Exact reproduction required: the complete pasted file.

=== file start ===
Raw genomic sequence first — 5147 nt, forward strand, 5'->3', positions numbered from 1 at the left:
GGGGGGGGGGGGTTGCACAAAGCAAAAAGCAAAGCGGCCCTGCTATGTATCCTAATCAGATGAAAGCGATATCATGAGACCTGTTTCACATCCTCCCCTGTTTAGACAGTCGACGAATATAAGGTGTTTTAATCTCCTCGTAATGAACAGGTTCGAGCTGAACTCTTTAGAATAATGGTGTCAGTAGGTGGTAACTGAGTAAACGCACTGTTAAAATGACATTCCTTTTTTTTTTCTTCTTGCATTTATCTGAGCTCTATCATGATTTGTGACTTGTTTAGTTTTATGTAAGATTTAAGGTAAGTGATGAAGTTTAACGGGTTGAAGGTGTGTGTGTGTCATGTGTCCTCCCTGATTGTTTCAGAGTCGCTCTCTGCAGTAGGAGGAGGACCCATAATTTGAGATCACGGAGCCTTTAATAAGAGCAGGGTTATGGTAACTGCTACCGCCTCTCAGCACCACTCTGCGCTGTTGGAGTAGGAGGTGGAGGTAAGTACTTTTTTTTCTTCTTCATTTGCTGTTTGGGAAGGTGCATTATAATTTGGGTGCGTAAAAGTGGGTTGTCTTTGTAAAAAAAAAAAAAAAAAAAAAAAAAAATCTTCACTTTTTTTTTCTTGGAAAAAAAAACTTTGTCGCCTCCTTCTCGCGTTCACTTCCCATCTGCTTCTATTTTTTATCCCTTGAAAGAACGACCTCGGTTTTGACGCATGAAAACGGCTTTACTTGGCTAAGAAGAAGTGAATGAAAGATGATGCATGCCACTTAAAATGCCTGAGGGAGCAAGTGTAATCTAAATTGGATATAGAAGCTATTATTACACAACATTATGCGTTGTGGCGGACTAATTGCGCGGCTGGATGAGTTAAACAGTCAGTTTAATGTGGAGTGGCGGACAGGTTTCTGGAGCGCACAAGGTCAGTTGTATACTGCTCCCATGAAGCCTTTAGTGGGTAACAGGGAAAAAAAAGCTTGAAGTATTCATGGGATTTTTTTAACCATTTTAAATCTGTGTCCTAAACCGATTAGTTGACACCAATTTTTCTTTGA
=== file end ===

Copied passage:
Raw genomic sequence first — 5147 nt, forward strand, 5'->3', positions numbered from 1 at the left:
GGGGGGGGGGGGTTGCACAAAGCAAAAAGCAAAGCGGCCCTGCTATGTATCCTAATCAGATGAAAGCGATATCATGAGACCTGTTTCACATCCTCCCCTGTTTAGACAGTCGACGAATATAAGGTGTTTTAATCTCCTCGTAATGAACAGGTTCGAGCTGAACTCTTTAGAATAATGGTGTCAGTAGGTGGTAACTGAGTAAACGCACTGTTAAAATGACATTCCTTTTTTTTTTCTTCTTGCATTTATCTGAGCTCTATCATGATTTGTGACTTGTTTAGTTTTATGTAAGATTTAAGGTAAGTGATGAAGTTTAACGGGTTGAAGGTGTGTGTGTGTCATGTGTCCTCCCTGATTGTTTCAGAGTCGCTCTCTGCAGTAGGAGGAGGACCCATAATTTGAGATCACGGAGCCTTTAATAAGAGCAGGGTTATGGTAACTGCTACCGCCTCTCAGCACCACTCTGCGCTGTTGGAGTAGGAGGTGGAGGTAAGTACTTTTTTTTCTTCTTCATTTGCTGTTTGGGAAGGTGCATTATAATTTGGGTGCGTAAAAGTGGGTTGTCTTTGTAAAAAAAAAAAAAAAAAAAAAAAAAAATCTTCACTTTTTTTTTCTTGGAAAAAAAAACTTTGTCGCCTCCTTCTCGCGTTCACTTCCCATCTGCTTCTATTTTTTATCCCTTGAAAGAACGACCTCGGTTTTGACGCATGAAAACGGCTTTACTTGGCTAAGAAGAAGTGAATGAAAGATGATGCATGCCACTTAAAATGCCTGAGGGAGCAAGTGTAATCTAAATTGGATATAGAAGCTATTATTACACAACATTATGCGTTGTGGCGGACTAATTGCGCGGCTGGATGAGTTAAACAGTCAGTTTAATGTGGAGTGGCGGACAGGTTTCTGGAGCGCACAAGGTCAGTTGTATACTGCTCCCATGAAGCCTTTAGTGGGTAACAGGGAAAAAAAAGCTTGAAGTATTCATGGGATTTTTTTAACCATTTTAAATCTGTGTCCTAAACCGATTAGTTGACACCAATTTTTCTTTGA